Scalabrini releases new documentary on the future of South Africa’s refugees
Scalabrini has released a new documentary, Sanctuary Lost, which explores the history and future for South Africa’s refugees.
Watch the full film by clicking here.
Watch the trailer version by clicking here.
Download our Sanctuary Lost press release here.
What is Sanctuary Lost about?
Over time, South Africa’s progressive refugee system has descended into a state of crisis. In response, the government now plans to construct detention camps on its northern borders, and a main tenet of the South African constitution – freedom of movement – is set to be compromised. Sanctuary Lost, an unprecedented documentary, combines expert, academic and refugee voices to track the rise and collapse of South Africa’s unique refugee landscape.
In the oppressive context of apartheid, few refugees sought asylum in South Africa. Through archive footage and exclusive interviews, Sanctuary Lost traces the history behind the 1998 Refugees Act, which transformed South Africa from a refugee-producing to a refugee-receiving country. Fast-forward to 2018, and South Africa’s refugee system has descended into a state of crisis. Sanctuary Lost explores the human impact of the imploding system, where huge numbers of asylum applicants, corruption and limited capacity have resulted in asylum seekers being stuck in administrative limbo for up to fifteen years. The government’s closure of several Refugee Reception Offices – and refusal to reopen them – has added more pressure to the struggling system. In what are described as ‘the camps of the future’, the South African government has responded by planning to construct ‘asylum processing centres’. In a series of plans that are reminiscent of Australia’s asylum system (and South Africa’s history of restricted human movement) asylum applicants will not have the right to work and face detention in uncertain circumstances. Only those granted refugee status will be ‘released’ into South African society. It is not clear how these centres will be run, or who will fund them.
Sanctuary Lost seeks to raise awareness around the complex history – and worrying future – of South Africa’s refugee system. Whilst the asylum system is under immense pressure, there are a variety of solutions to relieve this and allow for the Refugees Act to be properly implemented. Constructing refugee camps is not only unnecessary; it is a costly, inhumane way to process South Africa’s refugees.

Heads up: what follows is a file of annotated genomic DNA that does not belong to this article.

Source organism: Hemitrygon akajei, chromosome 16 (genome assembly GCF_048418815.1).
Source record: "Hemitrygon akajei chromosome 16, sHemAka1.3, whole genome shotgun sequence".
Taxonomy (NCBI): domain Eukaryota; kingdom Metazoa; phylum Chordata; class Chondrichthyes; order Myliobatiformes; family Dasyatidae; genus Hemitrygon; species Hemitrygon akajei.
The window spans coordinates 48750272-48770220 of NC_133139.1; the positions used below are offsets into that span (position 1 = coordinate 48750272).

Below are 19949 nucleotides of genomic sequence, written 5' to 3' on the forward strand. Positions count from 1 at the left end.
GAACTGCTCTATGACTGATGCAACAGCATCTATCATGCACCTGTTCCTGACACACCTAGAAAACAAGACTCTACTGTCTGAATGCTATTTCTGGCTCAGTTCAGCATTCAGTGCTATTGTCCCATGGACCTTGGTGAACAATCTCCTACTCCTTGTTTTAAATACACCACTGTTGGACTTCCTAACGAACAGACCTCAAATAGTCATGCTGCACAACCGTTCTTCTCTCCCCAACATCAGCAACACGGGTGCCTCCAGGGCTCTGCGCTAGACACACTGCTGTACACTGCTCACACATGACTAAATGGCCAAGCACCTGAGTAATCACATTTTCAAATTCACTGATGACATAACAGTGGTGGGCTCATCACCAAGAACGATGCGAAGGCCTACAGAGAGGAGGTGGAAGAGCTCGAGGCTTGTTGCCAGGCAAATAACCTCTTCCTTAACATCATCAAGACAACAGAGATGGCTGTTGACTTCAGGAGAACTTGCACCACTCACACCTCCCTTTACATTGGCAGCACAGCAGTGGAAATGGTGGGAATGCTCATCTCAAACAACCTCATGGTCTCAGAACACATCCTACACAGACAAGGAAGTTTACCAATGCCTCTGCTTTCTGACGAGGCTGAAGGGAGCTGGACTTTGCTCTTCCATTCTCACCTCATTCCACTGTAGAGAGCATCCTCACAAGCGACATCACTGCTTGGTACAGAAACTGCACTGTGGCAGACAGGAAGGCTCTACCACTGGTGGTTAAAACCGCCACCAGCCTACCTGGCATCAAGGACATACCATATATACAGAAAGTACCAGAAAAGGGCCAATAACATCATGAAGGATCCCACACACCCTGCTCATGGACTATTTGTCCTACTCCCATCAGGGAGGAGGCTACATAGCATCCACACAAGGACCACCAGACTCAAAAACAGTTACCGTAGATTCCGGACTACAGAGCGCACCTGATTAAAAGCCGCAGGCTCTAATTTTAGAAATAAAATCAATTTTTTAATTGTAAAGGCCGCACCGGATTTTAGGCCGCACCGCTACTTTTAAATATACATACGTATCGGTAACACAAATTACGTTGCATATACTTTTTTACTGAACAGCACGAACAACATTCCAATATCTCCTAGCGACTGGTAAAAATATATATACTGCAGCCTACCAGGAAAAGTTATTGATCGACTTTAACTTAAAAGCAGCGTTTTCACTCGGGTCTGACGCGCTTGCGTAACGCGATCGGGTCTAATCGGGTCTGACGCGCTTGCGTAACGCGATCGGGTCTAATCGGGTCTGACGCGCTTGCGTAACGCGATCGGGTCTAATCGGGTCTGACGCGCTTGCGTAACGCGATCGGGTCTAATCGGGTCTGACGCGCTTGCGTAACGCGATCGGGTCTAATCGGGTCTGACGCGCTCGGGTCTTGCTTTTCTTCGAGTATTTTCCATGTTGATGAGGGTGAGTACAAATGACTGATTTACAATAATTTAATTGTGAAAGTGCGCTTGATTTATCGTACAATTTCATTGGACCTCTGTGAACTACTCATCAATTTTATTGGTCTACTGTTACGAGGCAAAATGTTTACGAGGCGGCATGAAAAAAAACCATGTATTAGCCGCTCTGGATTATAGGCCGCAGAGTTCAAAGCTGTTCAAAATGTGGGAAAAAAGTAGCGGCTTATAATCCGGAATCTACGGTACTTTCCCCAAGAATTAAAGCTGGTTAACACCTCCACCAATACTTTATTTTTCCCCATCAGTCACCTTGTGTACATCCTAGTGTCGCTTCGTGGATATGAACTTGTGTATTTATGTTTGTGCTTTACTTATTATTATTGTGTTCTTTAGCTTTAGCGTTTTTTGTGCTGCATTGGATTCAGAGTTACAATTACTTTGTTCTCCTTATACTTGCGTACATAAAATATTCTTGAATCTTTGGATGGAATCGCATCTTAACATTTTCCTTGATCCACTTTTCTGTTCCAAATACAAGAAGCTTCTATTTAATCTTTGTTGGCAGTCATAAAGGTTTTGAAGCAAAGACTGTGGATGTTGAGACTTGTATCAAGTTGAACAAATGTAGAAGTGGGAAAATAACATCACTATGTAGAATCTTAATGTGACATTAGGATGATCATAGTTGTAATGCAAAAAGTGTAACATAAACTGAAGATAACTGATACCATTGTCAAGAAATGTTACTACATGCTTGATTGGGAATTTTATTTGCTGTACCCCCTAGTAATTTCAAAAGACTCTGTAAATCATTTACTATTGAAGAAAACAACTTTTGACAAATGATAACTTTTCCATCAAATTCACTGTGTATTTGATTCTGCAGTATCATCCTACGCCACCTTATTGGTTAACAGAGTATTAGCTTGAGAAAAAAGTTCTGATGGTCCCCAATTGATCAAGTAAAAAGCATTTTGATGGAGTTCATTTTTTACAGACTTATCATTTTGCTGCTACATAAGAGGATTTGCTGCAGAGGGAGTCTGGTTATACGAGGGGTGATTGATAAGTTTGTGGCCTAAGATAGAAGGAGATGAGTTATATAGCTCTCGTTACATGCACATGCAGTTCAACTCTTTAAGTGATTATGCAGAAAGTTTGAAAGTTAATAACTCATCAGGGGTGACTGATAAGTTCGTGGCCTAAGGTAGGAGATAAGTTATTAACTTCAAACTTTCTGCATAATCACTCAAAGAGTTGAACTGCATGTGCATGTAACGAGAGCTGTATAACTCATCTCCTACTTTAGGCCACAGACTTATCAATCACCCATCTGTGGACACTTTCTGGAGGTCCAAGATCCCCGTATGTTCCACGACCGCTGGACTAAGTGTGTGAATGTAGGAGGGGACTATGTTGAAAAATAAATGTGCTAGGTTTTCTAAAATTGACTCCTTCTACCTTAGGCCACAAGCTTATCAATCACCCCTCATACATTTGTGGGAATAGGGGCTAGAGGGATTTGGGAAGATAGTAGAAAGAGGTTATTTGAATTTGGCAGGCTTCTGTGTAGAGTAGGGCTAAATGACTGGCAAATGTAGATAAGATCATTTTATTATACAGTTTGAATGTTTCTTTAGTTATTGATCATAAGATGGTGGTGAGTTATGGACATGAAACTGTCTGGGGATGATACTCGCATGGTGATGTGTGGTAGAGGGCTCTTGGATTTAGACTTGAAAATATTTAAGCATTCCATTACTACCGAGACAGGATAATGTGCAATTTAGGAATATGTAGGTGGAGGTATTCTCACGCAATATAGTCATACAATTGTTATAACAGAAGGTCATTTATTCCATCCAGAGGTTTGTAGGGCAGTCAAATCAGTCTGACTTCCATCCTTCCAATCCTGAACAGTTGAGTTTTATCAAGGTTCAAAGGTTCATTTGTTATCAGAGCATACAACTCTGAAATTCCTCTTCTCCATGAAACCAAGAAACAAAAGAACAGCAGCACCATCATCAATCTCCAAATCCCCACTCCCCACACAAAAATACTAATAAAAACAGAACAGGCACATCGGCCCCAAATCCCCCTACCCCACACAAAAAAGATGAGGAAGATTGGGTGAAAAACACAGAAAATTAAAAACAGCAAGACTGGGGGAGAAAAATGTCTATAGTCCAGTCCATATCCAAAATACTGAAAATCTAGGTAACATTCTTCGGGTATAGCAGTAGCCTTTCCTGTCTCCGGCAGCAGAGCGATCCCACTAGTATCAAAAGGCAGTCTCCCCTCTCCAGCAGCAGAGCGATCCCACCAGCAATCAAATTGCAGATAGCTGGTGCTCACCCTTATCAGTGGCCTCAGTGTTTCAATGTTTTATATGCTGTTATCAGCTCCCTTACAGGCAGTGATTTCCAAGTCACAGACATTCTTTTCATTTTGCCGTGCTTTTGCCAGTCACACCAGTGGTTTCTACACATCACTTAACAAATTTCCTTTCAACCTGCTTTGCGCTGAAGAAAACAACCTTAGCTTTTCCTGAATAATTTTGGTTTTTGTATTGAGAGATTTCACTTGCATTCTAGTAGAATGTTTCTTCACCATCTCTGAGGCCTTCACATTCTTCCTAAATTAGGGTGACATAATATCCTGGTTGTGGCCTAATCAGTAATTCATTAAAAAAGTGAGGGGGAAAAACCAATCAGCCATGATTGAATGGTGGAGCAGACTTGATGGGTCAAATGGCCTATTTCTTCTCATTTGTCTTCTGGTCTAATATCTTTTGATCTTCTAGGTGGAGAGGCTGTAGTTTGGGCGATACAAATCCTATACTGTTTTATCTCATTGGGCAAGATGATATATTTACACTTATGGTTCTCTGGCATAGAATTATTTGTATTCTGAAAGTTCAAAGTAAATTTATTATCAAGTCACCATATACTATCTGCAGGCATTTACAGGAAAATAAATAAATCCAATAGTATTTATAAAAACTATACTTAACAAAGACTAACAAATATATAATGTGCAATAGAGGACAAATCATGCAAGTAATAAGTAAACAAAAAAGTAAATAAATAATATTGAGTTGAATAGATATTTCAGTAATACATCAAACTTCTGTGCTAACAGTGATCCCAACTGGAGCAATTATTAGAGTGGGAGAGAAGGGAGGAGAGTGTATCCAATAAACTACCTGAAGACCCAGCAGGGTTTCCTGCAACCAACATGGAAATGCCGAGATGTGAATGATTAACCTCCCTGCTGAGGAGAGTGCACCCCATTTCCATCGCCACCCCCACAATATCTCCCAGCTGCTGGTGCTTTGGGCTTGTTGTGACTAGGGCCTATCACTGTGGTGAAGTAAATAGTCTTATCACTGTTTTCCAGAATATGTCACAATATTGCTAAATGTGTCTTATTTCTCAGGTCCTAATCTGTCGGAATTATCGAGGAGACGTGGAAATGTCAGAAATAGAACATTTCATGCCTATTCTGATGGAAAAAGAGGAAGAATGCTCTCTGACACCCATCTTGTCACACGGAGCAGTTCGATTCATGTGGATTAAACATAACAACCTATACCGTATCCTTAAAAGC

Want to know more?
For more information, please contact Lotte Manicom – email@example.com – or call +27 (0)21 465 6433.
When do you feel most integrated/ ‘at home’ in the city?
When I feel most at home is when I am taking my morning hikes, when I go up the mountain. The one I like the most is Lion’s Head because it is the easiest. When you are climbing you can take your time to appreciate nature and the indigenous nature – I feel most at home because I am in touch with mother nature.
When do you feel least integrated in the city?
Actually, I don’t. Wherever I am, I am good at adapting.
What kind of work do you do?
I am in the final year of a four-year chef internship here at Mount Nelson Hotel. I would like, in the future, to work in other places like Johannesburg, cruise ships, even France. That is my dream.
Do you feel like you are contributing to Cape Town in any way? If so, how?
Right now, no – but I think I have served a substantial amount of hours to community work in the past. I used to volunteer in old age homes. This is where I found my passion and drive for cooking – I would go after church on a Sunday and I used to cook for them or wash their dishes.
Have you ever gone back to Angola?
No. Not in nineteen years. I would like to go and give back.
What do you wish other Capetonians knew about you?
I want people to know that I have a vision. That I have a fast metabolism for growth.
I want them to know that I want to stimulate the mind-set of people that are willing to join the movement — the movement to take the city forward to its highest point. I know I am young, but only God can judge me. I just imagine all of us united and eating for the same table. I know it sounds crazy but I think it is possible.